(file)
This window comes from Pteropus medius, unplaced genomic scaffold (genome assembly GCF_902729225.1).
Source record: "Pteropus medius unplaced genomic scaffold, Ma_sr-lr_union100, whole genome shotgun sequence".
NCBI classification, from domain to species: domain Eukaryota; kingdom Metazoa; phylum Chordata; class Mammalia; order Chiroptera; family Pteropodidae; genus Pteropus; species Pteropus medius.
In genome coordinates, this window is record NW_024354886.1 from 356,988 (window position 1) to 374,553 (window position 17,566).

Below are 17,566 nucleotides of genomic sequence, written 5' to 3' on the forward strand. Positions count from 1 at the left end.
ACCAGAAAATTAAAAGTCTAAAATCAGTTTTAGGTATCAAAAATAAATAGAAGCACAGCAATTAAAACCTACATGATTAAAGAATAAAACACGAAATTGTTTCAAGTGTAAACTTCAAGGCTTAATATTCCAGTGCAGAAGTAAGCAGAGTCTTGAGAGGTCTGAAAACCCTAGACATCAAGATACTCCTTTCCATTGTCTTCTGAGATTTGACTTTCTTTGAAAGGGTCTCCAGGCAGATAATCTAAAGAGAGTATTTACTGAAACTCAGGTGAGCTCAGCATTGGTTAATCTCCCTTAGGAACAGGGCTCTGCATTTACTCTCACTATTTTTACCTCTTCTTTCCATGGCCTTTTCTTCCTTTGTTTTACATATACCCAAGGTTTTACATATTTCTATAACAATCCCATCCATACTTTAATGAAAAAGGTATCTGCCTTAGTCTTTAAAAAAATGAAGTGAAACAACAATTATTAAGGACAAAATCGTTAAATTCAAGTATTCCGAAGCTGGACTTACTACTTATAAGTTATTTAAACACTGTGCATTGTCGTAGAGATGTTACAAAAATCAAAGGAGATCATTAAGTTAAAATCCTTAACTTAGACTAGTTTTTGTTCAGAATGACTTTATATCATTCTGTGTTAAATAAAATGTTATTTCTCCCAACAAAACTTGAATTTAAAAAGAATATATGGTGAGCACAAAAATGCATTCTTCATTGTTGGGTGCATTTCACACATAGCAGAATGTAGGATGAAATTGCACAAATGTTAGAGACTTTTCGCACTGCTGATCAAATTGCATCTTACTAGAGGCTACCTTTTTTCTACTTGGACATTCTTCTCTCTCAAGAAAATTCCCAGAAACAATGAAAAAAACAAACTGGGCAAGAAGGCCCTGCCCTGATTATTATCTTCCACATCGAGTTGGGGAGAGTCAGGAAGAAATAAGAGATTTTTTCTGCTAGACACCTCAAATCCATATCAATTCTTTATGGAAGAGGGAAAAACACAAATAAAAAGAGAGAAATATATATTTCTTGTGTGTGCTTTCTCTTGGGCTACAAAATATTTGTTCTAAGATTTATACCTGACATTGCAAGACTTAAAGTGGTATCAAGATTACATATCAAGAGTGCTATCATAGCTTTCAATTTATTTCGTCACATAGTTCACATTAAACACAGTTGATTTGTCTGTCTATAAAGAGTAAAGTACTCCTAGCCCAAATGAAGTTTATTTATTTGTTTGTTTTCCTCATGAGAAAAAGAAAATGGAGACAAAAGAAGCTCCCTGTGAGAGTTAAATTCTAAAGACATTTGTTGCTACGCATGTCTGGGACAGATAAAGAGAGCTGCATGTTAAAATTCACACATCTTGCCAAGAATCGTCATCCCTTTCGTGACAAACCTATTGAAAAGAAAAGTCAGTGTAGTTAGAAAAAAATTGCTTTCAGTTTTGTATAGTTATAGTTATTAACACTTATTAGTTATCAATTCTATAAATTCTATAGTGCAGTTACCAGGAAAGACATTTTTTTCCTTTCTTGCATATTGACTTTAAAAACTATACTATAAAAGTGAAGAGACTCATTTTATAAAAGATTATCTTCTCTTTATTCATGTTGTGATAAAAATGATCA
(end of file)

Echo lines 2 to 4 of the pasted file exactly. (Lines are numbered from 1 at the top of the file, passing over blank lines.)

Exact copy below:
Source record: "Pteropus medius unplaced genomic scaffold, Ma_sr-lr_union100, whole genome shotgun sequence".
NCBI classification, from domain to species: domain Eukaryota; kingdom Metazoa; phylum Chordata; class Mammalia; order Chiroptera; family Pteropodidae; genus Pteropus; species Pteropus medius.
In genome coordinates, this window is record NW_024354886.1 from 356,988 (window position 1) to 374,553 (window position 17,566).